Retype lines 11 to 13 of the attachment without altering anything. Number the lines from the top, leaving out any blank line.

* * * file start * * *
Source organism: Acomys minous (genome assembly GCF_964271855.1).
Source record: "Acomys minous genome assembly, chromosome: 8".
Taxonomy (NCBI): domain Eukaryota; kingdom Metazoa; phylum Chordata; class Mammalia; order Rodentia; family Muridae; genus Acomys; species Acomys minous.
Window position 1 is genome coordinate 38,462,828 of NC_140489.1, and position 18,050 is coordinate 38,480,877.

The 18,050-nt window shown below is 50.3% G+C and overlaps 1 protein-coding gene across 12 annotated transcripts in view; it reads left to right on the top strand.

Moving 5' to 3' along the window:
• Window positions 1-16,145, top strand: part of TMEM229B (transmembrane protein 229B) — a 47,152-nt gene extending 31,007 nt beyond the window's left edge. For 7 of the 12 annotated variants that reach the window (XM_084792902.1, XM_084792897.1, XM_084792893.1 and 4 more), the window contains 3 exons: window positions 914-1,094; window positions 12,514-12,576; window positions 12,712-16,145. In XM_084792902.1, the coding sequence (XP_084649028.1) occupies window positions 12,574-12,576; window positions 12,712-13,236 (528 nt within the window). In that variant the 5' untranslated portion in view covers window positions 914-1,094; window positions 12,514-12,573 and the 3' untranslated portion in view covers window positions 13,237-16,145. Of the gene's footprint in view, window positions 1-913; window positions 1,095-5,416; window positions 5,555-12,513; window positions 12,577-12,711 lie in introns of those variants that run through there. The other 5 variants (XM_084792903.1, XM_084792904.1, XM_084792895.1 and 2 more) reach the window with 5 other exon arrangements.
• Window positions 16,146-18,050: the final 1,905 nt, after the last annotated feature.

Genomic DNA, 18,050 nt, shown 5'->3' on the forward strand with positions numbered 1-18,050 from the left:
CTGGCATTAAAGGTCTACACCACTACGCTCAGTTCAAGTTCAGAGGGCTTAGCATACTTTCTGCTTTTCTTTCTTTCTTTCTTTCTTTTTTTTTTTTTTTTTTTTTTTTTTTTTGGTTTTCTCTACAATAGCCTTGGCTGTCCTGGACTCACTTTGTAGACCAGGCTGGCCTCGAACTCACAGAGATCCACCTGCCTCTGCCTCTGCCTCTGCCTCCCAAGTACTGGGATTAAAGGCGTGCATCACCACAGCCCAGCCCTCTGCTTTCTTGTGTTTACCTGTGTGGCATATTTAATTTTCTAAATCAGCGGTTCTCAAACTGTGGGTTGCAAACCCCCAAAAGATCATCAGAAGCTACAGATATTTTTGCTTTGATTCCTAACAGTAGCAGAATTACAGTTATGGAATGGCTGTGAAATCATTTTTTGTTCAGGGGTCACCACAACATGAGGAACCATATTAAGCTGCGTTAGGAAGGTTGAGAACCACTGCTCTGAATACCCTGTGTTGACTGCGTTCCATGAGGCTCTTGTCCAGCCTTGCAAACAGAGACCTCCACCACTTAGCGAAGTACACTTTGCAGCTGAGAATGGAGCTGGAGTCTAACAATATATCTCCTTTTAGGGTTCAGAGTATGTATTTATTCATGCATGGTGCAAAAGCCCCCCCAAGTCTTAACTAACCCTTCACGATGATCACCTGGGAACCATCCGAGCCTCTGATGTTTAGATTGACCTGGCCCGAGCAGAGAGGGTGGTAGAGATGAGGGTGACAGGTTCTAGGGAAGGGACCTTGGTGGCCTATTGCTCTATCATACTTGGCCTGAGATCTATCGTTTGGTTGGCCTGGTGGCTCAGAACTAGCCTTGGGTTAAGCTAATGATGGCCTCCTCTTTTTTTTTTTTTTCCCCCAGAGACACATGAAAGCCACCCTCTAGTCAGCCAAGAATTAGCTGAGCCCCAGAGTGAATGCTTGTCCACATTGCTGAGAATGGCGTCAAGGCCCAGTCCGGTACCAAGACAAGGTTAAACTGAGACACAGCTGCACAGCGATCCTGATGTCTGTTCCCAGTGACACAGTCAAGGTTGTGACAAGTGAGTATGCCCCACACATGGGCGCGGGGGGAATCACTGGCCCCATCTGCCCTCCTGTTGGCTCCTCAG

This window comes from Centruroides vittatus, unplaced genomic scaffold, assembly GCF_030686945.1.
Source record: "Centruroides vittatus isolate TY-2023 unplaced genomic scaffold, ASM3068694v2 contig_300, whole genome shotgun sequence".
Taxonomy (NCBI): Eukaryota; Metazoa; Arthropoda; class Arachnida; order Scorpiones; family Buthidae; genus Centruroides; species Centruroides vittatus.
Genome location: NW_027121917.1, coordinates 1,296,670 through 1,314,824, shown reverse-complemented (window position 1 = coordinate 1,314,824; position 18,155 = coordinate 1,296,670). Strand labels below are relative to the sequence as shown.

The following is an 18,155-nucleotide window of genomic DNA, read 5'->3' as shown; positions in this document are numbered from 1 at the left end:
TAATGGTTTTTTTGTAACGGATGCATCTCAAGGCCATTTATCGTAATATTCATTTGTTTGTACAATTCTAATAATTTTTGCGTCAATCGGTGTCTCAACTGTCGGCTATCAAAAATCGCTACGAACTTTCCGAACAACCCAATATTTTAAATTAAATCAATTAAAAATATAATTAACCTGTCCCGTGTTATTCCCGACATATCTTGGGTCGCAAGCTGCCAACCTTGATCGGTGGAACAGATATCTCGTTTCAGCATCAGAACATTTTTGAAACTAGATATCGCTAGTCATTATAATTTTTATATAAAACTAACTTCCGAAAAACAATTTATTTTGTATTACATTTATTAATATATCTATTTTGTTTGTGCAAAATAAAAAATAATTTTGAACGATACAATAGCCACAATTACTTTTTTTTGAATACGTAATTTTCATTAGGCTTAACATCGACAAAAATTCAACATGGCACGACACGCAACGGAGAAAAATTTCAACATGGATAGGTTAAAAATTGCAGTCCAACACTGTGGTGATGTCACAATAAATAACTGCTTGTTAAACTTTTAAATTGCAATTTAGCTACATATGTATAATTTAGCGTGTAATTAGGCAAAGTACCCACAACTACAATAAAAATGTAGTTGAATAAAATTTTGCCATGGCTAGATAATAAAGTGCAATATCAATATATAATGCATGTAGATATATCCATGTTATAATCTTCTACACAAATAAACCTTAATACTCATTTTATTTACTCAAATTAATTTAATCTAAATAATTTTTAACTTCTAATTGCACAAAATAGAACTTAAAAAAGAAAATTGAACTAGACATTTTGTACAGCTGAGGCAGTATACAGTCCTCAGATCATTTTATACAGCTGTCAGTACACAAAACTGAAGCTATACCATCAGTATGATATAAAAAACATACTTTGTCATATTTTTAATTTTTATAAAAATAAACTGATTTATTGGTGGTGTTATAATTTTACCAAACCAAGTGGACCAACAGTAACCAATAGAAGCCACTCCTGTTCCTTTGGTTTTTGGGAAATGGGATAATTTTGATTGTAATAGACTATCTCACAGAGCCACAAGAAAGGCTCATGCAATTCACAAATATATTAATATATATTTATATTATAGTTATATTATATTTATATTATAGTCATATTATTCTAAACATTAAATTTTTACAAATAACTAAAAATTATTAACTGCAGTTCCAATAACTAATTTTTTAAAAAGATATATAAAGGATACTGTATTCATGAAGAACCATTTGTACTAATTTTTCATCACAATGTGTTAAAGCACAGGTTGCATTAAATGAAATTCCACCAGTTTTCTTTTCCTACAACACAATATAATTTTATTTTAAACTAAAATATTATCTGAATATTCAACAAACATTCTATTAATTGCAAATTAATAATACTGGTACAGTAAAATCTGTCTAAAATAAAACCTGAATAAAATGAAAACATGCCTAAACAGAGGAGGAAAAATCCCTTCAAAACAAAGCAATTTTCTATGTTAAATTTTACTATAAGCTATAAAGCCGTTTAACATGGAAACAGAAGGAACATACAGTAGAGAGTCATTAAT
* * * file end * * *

This window comes from Centruroides vittatus, unplaced genomic scaffold, assembly GCF_030686945.1.
Source record: "Centruroides vittatus isolate TY-2023 unplaced genomic scaffold, ASM3068694v2 contig_300, whole genome shotgun sequence".
Taxonomy (NCBI): Eukaryota; Metazoa; Arthropoda; class Arachnida; order Scorpiones; family Buthidae; genus Centruroides; species Centruroides vittatus.